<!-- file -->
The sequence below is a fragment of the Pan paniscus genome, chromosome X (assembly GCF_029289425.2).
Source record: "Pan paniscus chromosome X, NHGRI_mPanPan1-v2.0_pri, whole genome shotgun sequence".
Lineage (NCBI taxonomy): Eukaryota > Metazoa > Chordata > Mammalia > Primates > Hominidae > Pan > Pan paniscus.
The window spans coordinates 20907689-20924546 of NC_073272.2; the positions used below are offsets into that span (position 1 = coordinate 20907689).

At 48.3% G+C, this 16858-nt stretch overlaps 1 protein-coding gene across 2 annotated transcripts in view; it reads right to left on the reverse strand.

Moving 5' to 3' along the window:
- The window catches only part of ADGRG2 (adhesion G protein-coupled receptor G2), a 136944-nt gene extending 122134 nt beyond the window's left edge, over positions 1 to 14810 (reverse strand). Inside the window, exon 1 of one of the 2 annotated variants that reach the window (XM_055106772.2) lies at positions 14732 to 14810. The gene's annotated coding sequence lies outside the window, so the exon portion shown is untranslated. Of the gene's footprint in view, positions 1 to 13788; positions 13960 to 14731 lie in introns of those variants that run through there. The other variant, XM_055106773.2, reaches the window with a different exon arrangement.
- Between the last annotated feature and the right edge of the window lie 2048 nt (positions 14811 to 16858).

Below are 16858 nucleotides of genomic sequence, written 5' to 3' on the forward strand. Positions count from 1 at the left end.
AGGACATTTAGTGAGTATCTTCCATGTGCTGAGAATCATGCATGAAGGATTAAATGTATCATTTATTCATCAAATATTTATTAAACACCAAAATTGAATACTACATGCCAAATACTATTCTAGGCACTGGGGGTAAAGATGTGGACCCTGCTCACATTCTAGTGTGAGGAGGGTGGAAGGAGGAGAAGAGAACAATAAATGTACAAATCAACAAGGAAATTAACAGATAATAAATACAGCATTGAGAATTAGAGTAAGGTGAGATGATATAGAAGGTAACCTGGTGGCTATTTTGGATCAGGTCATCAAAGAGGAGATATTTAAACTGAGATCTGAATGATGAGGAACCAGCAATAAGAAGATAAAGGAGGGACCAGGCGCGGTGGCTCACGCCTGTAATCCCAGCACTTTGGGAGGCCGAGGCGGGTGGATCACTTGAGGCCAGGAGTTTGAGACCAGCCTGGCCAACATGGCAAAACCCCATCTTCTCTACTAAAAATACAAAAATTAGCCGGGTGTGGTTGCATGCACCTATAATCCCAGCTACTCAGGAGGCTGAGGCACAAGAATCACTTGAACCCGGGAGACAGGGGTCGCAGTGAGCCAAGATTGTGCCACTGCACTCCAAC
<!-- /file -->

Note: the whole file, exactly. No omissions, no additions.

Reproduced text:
The sequence below is a fragment of the Pan paniscus genome, chromosome X (assembly GCF_029289425.2).
Source record: "Pan paniscus chromosome X, NHGRI_mPanPan1-v2.0_pri, whole genome shotgun sequence".
Lineage (NCBI taxonomy): Eukaryota > Metazoa > Chordata > Mammalia > Primates > Hominidae > Pan > Pan paniscus.
The window spans coordinates 20907689-20924546 of NC_073272.2; the positions used below are offsets into that span (position 1 = coordinate 20907689).

At 48.3% G+C, this 16858-nt stretch overlaps 1 protein-coding gene across 2 annotated transcripts in view; it reads right to left on the reverse strand.

Moving 5' to 3' along the window:
- The window catches only part of ADGRG2 (adhesion G protein-coupled receptor G2), a 136944-nt gene extending 122134 nt beyond the window's left edge, over positions 1 to 14810 (reverse strand). Inside the window, exon 1 of one of the 2 annotated variants that reach the window (XM_055106772.2) lies at positions 14732 to 14810. The gene's annotated coding sequence lies outside the window, so the exon portion shown is untranslated. Of the gene's footprint in view, positions 1 to 13788; positions 13960 to 14731 lie in introns of those variants that run through there. The other variant, XM_055106773.2, reaches the window with a different exon arrangement.
- Between the last annotated feature and the right edge of the window lie 2048 nt (positions 14811 to 16858).

Below are 16858 nucleotides of genomic sequence, written 5' to 3' on the forward strand. Positions count from 1 at the left end.
AGGACATTTAGTGAGTATCTTCCATGTGCTGAGAATCATGCATGAAGGATTAAATGTATCATTTATTCATCAAATATTTATTAAACACCAAAATTGAATACTACATGCCAAATACTATTCTAGGCACTGGGGGTAAAGATGTGGACCCTGCTCACATTCTAGTGTGAGGAGGGTGGAAGGAGGAGAAGAGAACAATAAATGTACAAATCAACAAGGAAATTAACAGATAATAAATACAGCATTGAGAATTAGAGTAAGGTGAGATGATATAGAAGGTAACCTGGTGGCTATTTTGGATCAGGTCATCAAAGAGGAGATATTTAAACTGAGATCTGAATGATGAGGAACCAGCAATAAGAAGATAAAGGAGGGACCAGGCGCGGTGGCTCACGCCTGTAATCCCAGCACTTTGGGAGGCCGAGGCGGGTGGATCACTTGAGGCCAGGAGTTTGAGACCAGCCTGGCCAACATGGCAAAACCCCATCTTCTCTACTAAAAATACAAAAATTAGCCGGGTGTGGTTGCATGCACCTATAATCCCAGCTACTCAGGAGGCTGAGGCACAAGAATCACTTGAACCCGGGAGACAGGGGTCGCAGTGAGCCAAGATTGTGCCACTGCACTCCAAC